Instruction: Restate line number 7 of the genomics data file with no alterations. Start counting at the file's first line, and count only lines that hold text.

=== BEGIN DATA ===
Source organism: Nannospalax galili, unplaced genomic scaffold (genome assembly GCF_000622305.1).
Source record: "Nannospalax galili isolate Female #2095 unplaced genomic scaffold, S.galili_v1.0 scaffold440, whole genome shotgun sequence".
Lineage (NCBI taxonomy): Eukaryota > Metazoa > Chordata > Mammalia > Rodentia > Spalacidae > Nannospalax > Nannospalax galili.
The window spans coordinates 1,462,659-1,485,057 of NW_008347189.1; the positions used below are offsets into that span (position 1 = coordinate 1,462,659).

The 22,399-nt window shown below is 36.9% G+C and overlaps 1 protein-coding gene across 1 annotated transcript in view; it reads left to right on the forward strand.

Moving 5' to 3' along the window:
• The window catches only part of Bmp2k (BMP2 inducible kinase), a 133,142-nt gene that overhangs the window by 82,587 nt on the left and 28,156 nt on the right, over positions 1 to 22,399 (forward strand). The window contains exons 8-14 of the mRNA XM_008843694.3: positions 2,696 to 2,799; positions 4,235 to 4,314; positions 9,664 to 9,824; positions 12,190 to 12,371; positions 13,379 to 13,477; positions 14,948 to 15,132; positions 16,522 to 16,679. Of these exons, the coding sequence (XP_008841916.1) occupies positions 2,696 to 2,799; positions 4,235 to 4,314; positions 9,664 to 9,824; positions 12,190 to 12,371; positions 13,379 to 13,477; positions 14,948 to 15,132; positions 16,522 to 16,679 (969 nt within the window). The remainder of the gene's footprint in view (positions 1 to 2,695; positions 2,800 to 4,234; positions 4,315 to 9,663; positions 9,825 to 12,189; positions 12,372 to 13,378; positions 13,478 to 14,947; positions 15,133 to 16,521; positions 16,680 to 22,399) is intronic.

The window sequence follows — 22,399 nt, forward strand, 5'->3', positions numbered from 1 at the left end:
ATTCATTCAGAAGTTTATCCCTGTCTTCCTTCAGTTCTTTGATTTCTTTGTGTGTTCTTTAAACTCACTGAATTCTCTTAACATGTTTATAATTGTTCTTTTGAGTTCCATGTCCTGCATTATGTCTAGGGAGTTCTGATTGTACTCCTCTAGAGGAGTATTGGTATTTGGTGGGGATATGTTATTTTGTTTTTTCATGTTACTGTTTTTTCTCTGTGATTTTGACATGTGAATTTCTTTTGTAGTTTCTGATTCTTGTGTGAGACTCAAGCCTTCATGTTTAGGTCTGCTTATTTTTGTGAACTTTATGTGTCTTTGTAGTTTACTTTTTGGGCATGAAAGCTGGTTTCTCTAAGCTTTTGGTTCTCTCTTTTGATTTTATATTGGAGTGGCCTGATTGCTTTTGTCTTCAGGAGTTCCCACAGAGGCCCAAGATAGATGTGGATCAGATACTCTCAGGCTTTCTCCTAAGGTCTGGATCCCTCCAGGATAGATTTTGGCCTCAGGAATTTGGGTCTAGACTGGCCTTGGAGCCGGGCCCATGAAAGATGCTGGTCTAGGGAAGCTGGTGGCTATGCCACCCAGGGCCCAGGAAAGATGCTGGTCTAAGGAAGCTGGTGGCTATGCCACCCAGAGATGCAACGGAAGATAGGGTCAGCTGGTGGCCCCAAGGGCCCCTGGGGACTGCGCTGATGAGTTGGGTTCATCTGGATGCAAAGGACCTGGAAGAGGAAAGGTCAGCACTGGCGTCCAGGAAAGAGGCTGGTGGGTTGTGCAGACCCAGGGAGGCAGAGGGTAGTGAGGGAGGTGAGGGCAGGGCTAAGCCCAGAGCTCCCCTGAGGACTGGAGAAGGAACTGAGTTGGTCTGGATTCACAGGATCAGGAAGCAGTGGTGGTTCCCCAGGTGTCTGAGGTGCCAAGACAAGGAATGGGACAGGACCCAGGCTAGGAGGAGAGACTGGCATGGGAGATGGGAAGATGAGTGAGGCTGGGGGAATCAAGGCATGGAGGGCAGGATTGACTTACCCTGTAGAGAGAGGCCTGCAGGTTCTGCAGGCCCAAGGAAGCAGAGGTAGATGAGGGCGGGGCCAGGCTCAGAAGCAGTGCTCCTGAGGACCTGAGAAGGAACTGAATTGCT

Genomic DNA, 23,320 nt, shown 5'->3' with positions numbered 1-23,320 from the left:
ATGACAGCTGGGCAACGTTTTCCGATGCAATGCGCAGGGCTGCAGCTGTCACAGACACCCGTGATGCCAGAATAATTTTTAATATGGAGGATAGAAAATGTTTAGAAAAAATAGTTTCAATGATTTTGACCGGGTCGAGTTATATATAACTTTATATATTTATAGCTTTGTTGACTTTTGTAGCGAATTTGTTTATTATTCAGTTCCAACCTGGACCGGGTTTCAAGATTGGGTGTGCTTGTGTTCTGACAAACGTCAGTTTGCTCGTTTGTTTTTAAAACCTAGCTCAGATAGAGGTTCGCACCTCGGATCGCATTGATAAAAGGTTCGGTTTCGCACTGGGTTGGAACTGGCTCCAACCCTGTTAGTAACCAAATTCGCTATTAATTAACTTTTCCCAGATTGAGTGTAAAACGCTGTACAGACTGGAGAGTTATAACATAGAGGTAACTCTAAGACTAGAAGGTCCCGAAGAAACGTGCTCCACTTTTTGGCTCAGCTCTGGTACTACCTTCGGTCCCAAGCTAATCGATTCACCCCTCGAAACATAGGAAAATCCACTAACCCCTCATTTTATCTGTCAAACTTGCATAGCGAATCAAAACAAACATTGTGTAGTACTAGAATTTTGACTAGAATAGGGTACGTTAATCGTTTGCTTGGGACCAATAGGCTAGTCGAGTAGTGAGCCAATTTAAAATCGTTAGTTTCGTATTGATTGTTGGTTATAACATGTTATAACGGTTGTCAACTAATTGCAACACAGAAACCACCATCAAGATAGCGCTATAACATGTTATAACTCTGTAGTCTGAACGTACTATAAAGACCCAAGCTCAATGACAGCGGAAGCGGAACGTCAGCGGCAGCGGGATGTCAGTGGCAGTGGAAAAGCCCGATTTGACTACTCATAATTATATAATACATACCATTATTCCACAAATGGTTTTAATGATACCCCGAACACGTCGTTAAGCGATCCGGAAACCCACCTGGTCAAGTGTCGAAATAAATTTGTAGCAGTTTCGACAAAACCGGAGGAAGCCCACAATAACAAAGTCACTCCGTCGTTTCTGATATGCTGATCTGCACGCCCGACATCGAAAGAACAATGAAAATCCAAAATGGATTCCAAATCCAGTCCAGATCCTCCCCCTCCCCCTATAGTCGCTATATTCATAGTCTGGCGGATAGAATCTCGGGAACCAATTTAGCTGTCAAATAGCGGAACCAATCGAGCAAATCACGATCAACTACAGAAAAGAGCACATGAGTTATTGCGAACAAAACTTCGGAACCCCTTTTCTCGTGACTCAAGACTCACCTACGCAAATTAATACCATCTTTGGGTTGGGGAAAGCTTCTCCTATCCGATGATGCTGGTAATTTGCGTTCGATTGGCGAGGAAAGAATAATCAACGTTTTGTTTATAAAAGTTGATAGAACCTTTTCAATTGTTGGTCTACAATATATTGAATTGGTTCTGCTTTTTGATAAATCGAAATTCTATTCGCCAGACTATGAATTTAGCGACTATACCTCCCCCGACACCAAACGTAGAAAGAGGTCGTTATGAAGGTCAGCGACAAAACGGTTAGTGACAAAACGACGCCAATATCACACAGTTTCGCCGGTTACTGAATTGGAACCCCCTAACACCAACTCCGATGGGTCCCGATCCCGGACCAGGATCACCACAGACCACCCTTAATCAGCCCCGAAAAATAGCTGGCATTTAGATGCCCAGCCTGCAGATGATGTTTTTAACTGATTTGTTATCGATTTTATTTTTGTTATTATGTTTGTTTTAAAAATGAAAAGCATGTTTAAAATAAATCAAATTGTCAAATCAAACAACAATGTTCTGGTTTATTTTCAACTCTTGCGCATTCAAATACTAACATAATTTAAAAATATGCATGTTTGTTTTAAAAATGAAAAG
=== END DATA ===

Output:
• The window catches only part of Bmp2k (BMP2 inducible kinase), a 133,142-nt gene that overhangs the window by 82,587 nt on the left and 28,156 nt on the right, over positions 1 to 22,399 (forward strand). The window contains exons 8-14 of the mRNA XM_008843694.3: positions 2,696 to 2,799; positions 4,235 to 4,314; positions 9,664 to 9,824; positions 12,190 to 12,371; positions 13,379 to 13,477; positions 14,948 to 15,132; positions 16,522 to 16,679. Of these exons, the coding sequence (XP_008841916.1) occupies positions 2,696 to 2,799; positions 4,235 to 4,314; positions 9,664 to 9,824; positions 12,190 to 12,371; positions 13,379 to 13,477; positions 14,948 to 15,132; positions 16,522 to 16,679 (969 nt within the window). The remainder of the gene's footprint in view (positions 1 to 2,695; positions 2,800 to 4,234; positions 4,315 to 9,663; positions 9,825 to 12,189; positions 12,372 to 13,378; positions 13,478 to 14,947; positions 15,133 to 16,521; positions 16,680 to 22,399) is intronic.